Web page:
Stinging: Staunton Officials Don’t Like Sodomy
November 6-12, 2001
222 South Street, Charlottesville, VA 22902
By Chris Edwards
Virginia Code statute 18.2-361, "Crimes Against Nature," makes it
a Class Six felony to "carnally know any male or female person by the
anus or by or with the mouth." Although tricorner-hatted lawmakers
wielding quill pens may have written the first law (complete with death
penalty) in 1792, the sodomy statute never came off the books.
It prohibits husbands and wives from certain private acts, but when police
say they’ll rein in "sodomy," it’s usually gay men who end up in
prison. Local stings haven’t grabbed headlines since 1998 when
Charlottesville Police used them to "clean up" West Main Street, and
Albemarle Police did likewise in the Ivy Creek Natural Area. In the Valley,
however, stopping sodomy is still a priority.
In Harrisonburg, police for a decade have conducted periodic sting
operations at Hillandale Park, arresting men on charges of solicitation to
commit such acts homosexually.
Even soliciting sodomy is a Class Six felony, punishable by up to a
five-year prison term and $2,500 fine. Typical sentences involve several
months in jail. Each of the three men nabbed in the most recently reported
sting, in April 2000, received three-month active sentences.
Harrisonburg Police Sgt. Kurt Boshart says his department conducts the
stings only when it receives a citizen complaint, which he says has occurred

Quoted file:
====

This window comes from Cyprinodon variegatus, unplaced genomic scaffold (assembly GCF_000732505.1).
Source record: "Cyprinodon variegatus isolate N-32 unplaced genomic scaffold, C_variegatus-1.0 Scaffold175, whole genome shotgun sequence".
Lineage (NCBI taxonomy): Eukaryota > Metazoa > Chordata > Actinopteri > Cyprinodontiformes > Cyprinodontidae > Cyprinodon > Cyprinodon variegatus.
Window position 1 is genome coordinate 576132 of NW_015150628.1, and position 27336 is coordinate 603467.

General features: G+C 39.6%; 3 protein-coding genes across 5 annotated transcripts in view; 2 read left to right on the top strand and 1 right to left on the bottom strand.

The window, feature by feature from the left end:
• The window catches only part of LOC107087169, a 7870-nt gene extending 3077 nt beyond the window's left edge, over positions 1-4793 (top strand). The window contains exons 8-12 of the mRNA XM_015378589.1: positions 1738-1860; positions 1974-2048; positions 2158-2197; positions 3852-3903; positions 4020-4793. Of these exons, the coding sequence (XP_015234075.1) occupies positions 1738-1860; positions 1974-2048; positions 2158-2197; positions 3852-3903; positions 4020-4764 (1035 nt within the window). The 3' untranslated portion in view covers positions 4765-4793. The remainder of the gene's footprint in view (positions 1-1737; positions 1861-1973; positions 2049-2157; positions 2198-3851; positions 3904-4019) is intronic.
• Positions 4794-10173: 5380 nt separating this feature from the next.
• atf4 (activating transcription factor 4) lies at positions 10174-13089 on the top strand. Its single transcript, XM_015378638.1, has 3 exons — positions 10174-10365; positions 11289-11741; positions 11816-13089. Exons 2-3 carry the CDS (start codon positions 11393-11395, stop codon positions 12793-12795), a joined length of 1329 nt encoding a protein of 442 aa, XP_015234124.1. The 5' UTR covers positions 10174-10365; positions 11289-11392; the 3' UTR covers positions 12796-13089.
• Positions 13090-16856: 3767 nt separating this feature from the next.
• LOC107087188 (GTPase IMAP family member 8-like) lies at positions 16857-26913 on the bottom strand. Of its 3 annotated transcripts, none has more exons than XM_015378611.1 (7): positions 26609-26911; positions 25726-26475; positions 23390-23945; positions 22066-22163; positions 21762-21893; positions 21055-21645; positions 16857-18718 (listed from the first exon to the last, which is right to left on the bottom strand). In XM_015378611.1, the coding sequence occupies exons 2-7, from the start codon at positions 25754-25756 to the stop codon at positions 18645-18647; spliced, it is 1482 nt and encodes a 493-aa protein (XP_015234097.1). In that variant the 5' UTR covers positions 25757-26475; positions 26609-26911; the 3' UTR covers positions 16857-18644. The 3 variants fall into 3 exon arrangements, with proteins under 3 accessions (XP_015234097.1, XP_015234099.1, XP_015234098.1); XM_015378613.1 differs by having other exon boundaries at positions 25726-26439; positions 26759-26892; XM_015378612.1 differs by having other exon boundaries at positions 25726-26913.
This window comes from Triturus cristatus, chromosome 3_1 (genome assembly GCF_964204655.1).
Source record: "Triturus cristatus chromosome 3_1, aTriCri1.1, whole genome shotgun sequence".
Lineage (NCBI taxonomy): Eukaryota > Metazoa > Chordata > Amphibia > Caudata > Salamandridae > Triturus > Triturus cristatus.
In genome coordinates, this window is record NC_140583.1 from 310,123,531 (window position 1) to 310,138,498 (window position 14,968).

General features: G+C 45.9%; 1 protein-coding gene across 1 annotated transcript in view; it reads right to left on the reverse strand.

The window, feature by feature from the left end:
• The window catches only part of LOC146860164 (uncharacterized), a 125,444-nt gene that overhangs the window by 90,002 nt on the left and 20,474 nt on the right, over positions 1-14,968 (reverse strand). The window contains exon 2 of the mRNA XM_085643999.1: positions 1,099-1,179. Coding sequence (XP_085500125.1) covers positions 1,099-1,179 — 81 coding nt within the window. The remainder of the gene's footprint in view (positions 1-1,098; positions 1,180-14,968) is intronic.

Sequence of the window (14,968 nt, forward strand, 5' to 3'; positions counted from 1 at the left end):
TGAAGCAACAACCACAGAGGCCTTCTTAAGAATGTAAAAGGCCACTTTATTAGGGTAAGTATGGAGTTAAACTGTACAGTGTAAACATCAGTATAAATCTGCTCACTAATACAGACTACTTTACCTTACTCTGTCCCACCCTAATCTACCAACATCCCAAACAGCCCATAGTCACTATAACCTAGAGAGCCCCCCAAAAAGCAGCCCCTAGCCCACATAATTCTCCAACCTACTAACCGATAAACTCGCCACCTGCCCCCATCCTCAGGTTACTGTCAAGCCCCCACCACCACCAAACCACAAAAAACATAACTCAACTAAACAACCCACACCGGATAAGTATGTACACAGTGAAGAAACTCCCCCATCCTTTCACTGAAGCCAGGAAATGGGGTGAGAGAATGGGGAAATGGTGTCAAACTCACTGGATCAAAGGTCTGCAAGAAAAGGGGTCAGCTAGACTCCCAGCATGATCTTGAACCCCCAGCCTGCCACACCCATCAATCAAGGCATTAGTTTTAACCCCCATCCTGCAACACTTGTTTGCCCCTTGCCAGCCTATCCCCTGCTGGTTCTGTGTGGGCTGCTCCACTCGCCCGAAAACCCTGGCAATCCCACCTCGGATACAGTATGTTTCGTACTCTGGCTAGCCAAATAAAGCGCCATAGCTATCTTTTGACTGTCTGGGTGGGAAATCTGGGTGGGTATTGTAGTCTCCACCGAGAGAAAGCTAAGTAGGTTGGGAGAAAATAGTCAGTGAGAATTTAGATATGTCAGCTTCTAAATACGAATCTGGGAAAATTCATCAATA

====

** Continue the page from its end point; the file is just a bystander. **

on the average of once a year. What actually happens in the stings gets
tangled in what might be called "he said, he said" reports. Boshart
says undercover officers must wait for suspects to solicit them for sex. Some
arrestees and their advocates, however, have said officers made the
suggestions and they merely said "yes," while one man said he simply
met an officer’s request for a ride. In 1993, one suspect committed suicide
after his name appeared in Harrisonburg’s Daily News-Record.
In Staunton, a September 2000 sweep targeted men in Montgomery Hall Park.
Following complaints from citizens who reported witnessing sex acts,
undercover police took video cameras to the site and arrested nine men on
Police reports to news media, including the Staunton Daily News Leader
(which published the arrestees’ names and addresses on its front page),
indicated officers observed all the suspects performing sex. However, one man
arrested, Bruce Hartley, and his attorney, Frank Mika, maintain that police
neither saw nor photographed him.
Hartley insists he is innocent and is appealing his conviction. (Hartley
says he was so fearful of the onerous felony punishment that he initially
pleaded guilty to a circumstantial case and now wants to clear his name. He
says he simply stepped into the woods to urinate.)
Mika and another attorney, Sam Garrison (who is appealing the convictions
of nine men in a Roanoke solicitation sting), want to challenge the
constitutionality of the sodomy law.
Although the Virginia Court of Appeals rejected Garrison’s appeal, he
filed this summer for a re-hearing, with a request to consolidate the case
with a Frederick County man’s conviction on charges of heterosexual sodomy.
Garrison suggests charging anyone, gay or straight, having sex in public only
with indecent exposure (a Class One misdemeanor), or proposing legislation
addressing the misdeed more specifically.
Virginia is one of 17 states retaining sodomy laws. Del. Karen Darner
(D-Arlington) has repeatedly introduced legislation to reduce those charges
from felonies to misdemeanors. In 2000, her last such bill passed the House,
50-49, but died in the Senate.
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